What an interesting couple of days it has been. First, the people of Tanzania are extraordinarily polite, calm, and pleasant. They have always meade me feel welcome and safe.
I enjoy talking to the men, they love to shake hands, then hold your hand for a minute. A man lead me to a store by taking my hand. Also, men stand a lot closer to each other, and touch each others shoulders or arms more. To me, it feels natural. I am going to miss it when I return to the States.
My best moment so far was when asking if we could camp in a large area across from a small village. Of course, I first talk to the men, and the man in charge was Mr. Kissinger- no kidding. He was slightly drunk. He led me across the road to a potential camping place, and his whole village followed, maybe 20 people. It was apparent that they were going to follow us all the way to wherever we made camp, so I had to do something.
I told them that Sage was sick and needed to take a shower, with gestures of course. Sage went on ahead. I had to make sure they turned away, because they wanted to keep talking. One of the young women- and oh my, there sure are plenty of beautiful young women here- rubbed her fingers together asking for money. I thought she might be teasing, so I stepped over to her, and gave her my famous rap star handshake. She started laughing. I took her hand, and kissed it like a prince. She laughed and turned away, embarresed, then turned back and kissed her hand where I kissed it. Then, they all turned and went back across the street, laughing.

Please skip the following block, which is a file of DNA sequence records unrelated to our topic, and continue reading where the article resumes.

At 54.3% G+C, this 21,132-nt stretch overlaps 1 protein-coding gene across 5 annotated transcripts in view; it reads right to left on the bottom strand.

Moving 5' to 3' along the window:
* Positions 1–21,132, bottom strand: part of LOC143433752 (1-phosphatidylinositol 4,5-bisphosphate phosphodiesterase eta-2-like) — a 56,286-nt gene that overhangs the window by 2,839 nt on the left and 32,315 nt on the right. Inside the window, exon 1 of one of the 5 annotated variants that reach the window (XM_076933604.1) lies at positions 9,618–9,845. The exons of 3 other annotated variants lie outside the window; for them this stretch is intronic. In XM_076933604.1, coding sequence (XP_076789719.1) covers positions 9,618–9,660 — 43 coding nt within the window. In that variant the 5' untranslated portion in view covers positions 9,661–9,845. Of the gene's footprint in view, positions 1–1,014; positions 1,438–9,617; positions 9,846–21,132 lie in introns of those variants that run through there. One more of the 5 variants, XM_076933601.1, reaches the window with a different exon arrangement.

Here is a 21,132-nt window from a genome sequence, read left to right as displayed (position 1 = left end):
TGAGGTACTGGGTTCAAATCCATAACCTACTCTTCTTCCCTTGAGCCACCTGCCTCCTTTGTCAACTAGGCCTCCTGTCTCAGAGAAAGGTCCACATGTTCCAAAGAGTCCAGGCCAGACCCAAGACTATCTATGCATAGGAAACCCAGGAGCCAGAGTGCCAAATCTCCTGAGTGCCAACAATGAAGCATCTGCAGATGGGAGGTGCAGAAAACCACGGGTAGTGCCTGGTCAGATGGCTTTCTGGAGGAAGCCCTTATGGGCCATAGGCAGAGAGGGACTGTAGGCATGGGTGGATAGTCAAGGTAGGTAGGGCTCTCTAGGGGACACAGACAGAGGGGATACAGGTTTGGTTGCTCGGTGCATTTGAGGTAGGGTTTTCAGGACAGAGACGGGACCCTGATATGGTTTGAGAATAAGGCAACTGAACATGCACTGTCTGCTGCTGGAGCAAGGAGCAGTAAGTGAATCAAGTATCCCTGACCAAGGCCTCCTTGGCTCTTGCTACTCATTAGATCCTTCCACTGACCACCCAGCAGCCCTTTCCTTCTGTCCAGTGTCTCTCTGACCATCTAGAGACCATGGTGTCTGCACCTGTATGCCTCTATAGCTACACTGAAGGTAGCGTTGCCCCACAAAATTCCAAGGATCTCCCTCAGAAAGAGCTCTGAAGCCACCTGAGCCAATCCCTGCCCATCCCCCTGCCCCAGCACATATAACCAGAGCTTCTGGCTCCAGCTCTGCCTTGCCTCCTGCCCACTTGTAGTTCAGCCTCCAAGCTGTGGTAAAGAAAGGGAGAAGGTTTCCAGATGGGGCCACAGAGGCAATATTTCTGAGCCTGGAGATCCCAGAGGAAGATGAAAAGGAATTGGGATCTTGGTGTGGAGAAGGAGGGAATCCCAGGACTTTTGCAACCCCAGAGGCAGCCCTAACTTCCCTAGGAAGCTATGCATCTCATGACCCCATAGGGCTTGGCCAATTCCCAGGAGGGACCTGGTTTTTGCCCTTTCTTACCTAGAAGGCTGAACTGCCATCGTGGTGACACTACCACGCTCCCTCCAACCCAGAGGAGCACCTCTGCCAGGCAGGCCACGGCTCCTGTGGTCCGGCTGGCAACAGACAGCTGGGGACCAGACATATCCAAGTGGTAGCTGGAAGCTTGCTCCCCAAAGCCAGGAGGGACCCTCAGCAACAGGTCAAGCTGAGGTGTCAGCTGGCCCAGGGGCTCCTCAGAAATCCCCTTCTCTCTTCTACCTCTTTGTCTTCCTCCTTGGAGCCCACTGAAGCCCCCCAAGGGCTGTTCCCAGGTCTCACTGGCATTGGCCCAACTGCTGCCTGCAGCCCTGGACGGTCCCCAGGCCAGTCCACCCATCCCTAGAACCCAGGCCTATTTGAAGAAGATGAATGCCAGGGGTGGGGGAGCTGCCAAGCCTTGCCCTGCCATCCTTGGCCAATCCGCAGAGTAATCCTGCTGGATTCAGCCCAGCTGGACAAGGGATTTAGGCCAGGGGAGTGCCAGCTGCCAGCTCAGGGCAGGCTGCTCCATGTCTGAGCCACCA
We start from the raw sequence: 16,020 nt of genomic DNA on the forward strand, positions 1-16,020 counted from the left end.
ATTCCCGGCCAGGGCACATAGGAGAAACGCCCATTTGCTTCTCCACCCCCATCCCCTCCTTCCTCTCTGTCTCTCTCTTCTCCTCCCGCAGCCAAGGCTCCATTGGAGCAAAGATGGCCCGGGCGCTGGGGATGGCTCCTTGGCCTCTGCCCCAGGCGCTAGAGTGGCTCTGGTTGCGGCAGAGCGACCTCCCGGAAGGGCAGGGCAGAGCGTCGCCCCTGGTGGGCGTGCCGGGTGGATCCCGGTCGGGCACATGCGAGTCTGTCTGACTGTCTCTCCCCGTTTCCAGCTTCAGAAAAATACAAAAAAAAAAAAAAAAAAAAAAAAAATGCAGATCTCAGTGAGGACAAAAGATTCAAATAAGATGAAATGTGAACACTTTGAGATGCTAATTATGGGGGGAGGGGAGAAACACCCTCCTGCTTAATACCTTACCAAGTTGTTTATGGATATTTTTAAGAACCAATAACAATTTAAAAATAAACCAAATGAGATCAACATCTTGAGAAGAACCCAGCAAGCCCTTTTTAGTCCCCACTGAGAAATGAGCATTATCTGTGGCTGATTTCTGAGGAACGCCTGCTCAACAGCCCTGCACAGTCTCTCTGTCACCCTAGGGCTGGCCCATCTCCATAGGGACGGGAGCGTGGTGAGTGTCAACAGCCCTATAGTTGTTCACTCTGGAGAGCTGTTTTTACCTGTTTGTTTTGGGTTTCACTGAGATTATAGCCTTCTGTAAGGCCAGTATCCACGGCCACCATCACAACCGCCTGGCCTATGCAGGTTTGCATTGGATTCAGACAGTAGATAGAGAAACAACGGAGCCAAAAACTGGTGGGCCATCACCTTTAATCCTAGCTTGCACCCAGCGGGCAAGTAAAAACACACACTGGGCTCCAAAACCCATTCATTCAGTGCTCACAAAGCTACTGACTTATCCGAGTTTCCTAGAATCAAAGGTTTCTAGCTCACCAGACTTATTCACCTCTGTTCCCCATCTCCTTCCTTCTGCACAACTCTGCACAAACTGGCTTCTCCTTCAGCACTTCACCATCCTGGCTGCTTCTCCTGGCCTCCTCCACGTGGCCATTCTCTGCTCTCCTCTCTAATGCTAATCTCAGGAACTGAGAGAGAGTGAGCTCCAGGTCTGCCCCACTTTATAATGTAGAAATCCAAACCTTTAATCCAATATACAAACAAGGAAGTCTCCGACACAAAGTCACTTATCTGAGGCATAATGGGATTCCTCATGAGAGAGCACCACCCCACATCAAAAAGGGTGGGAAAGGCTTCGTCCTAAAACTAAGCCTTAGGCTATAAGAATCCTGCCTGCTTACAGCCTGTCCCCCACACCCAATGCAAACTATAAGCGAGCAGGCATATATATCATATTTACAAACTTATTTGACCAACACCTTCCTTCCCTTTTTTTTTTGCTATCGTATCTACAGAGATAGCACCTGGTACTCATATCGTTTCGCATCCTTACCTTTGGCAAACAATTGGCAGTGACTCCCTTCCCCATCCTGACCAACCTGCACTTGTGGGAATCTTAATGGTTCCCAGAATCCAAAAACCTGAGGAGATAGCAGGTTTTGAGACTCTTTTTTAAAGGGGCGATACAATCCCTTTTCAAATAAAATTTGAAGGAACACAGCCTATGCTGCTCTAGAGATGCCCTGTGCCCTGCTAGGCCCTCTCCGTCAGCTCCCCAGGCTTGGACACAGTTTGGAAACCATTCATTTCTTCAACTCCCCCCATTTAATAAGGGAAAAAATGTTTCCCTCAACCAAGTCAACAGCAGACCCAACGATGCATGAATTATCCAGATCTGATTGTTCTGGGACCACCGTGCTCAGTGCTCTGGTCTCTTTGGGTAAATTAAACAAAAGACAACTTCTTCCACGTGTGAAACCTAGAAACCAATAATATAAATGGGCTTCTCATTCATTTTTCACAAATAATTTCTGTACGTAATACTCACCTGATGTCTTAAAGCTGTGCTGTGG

I always have such warm feelings after such connections.
I am loosing track of what the real world is like. Is it an American town or an African village? Which is the more enduring? Which is the better place to live? Why? Should I feel sorry for people living in mud and stick houses- or envious of their family connectons, and their ability to live simply. I came sure of what was better, but now I am not so.
Today we rode for a while to a major interestion, and turned towards Kilimanjaro. We only rode a kilometer, and there was no shoulder and the road roaring with busses. We changed plans, and with some help we caught a bus to anywhere north, which happened to be Lushota, which is up in the mountains. After sweltering in flat humid country, this is a relief to Sage.
Soccer team drilling.
Your village grocery store.
Buying gas- for a cookstove, but it is sold this way for scooter owners.
He makes and sells charcoal- behind him. I posed him in my sunglasses.
Spikey bushes near the first camp.
Beautiful tree in the sunset.
Oh, the pineapples are so good. I loved this guys stand.
It’s a big country.
What an adventure. I do feel so far away from home.